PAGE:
You may be expected to write a dissertation in your final year, but exams, essays and laboratory studies are other ways of assessment. Careers that a sports science degree can lead to are wide-ranging, and if you have experience or an interest in psychology, nutrition, or physical education, this is a great benefit.
Career options with a sports science degree
There are many career options you can take with a sports science degree. Some of the most common include:
Personal trainer/sports coach
As a personal trainer or sports coach, you’ll help people to improve their athletic performance and physical fitness, with clients ranging from professional athletes, to others who want to live a more healthy lifestyle and improve their well-being. Personal trainers and sports coaches provide motivation and guidance to their clients, making bespoke training programmes for them in order to meet certain fitness goals.
Fitness programmes created by personal coaches may include strength training, balance and flexibility, and cardiovascular workouts. Sports coaches specialise in training athletes, and develop strategies to enhance performance. Sports coaches work with athletes from all levels – from beginners to seasoned professionals.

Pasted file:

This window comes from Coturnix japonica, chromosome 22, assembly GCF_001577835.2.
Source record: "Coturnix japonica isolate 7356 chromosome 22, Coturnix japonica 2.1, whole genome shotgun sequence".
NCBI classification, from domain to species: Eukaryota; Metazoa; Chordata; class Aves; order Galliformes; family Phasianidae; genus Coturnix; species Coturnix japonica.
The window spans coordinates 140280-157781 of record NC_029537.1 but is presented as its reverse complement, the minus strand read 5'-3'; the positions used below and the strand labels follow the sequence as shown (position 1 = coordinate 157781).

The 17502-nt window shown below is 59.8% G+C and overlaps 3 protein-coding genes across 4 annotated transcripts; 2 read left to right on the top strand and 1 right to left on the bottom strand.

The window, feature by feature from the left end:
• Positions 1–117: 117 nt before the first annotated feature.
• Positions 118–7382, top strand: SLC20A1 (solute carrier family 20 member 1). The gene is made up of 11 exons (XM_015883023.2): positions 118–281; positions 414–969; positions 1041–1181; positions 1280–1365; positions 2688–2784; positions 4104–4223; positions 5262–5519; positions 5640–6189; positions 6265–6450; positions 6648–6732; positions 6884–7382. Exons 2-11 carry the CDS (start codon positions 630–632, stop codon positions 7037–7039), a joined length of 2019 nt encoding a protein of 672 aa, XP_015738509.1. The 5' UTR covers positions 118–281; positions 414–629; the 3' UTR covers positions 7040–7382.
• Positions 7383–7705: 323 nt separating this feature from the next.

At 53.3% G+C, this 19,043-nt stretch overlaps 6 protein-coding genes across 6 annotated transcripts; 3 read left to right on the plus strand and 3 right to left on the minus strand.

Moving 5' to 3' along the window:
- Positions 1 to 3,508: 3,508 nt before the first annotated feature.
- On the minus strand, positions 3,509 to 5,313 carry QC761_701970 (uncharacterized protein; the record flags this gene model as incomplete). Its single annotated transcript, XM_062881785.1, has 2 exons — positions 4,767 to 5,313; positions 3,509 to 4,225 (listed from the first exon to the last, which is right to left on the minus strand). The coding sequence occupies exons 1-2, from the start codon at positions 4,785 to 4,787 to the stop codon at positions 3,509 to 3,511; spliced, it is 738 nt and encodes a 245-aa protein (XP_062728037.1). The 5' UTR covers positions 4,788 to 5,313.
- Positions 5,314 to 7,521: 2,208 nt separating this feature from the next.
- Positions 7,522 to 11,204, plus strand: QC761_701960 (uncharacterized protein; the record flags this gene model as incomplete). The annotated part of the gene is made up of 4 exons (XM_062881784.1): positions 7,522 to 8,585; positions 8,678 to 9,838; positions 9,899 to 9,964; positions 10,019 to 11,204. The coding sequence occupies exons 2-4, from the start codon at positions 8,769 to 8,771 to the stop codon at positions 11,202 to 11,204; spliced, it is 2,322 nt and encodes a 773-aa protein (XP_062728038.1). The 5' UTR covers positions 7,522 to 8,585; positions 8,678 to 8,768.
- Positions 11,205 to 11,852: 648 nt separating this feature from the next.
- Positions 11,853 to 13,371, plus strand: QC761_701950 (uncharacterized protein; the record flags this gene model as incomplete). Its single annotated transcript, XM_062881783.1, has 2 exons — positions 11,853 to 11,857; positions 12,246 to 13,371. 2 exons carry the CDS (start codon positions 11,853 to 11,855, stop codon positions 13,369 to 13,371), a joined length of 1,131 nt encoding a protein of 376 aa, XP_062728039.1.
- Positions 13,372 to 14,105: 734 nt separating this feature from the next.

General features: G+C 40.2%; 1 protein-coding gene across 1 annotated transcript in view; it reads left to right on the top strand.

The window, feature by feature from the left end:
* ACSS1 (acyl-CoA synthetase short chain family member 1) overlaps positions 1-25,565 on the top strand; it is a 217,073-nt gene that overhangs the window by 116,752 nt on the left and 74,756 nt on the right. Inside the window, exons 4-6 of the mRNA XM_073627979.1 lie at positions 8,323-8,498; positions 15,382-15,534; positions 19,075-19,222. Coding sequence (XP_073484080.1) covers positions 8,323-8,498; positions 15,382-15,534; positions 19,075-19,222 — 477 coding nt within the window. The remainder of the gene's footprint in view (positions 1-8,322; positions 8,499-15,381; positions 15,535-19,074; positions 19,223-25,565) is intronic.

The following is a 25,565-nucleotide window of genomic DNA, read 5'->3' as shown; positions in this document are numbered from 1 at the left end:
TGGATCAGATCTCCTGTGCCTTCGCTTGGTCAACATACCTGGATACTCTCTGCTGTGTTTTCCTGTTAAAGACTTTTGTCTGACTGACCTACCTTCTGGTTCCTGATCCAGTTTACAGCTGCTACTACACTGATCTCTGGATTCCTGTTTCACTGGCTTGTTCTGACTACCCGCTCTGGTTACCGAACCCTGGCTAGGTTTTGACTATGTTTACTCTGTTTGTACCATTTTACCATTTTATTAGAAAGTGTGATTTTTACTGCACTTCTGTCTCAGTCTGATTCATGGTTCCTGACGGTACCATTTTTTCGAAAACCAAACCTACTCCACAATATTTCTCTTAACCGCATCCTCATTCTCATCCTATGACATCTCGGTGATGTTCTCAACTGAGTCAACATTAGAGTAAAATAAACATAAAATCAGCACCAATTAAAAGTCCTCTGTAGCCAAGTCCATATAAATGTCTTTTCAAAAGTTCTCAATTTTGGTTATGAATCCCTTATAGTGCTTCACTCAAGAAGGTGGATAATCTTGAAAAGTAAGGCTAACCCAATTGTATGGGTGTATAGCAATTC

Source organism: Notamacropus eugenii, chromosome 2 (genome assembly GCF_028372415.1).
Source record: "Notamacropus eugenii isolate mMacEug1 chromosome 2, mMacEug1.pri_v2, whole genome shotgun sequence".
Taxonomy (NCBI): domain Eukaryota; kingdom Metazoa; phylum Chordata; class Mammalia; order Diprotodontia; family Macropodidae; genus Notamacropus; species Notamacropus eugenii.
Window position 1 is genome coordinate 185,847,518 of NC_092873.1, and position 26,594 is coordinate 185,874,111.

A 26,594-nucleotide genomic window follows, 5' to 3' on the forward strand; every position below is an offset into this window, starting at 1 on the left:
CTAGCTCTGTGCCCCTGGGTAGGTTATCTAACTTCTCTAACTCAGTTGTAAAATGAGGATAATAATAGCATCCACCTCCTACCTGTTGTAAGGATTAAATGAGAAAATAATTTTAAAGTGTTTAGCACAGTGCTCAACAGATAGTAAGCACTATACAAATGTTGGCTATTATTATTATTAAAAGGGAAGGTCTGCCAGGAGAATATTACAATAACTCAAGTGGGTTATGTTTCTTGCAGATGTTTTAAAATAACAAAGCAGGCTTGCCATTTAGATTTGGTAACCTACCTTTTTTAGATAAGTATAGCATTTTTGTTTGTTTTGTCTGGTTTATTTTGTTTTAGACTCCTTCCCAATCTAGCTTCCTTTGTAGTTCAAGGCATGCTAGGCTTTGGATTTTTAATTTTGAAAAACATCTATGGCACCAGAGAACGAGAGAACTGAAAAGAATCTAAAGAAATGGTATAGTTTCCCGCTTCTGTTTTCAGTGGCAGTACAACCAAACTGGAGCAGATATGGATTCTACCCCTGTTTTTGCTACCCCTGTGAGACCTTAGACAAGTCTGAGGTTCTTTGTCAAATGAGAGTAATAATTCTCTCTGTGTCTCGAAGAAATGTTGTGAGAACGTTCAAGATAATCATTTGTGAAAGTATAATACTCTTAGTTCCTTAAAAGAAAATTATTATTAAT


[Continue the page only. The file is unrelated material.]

If you become an exercise physiologist, you’ll specialise in how exercise can affect the body. They often work in clinical or research settings, and assess how working out can have an impact on our general health, and the body’s organs and systems.
Physiologists have a thorough knowledge of how the body functions and work with people from all walks of life who have varying kinds of fitness levels. Using their knowledge of the human body, they can develop exercise programmes that can help people to improve their health and well-being.
A sports nutritionist provides dietary and nutritional help and guidance to professional athletes and other individuals who are regularly taking part in sports recreationally. A sports nutritionist knows exactly what a sporting individual needs to fuel their body for physical activity, and understands how nutrients create energy in the body.
Nutritionists often create diet plans for clients, taking into consideration energy production, hydration, endurance, muscle recovery and repair and body composition.
A sports psychologist applies the principles of psychology to the performance, mental health and wellbeing of athletes. If you work in this role, you’ll work with athletes from all kinds of experience levels, and within different industries.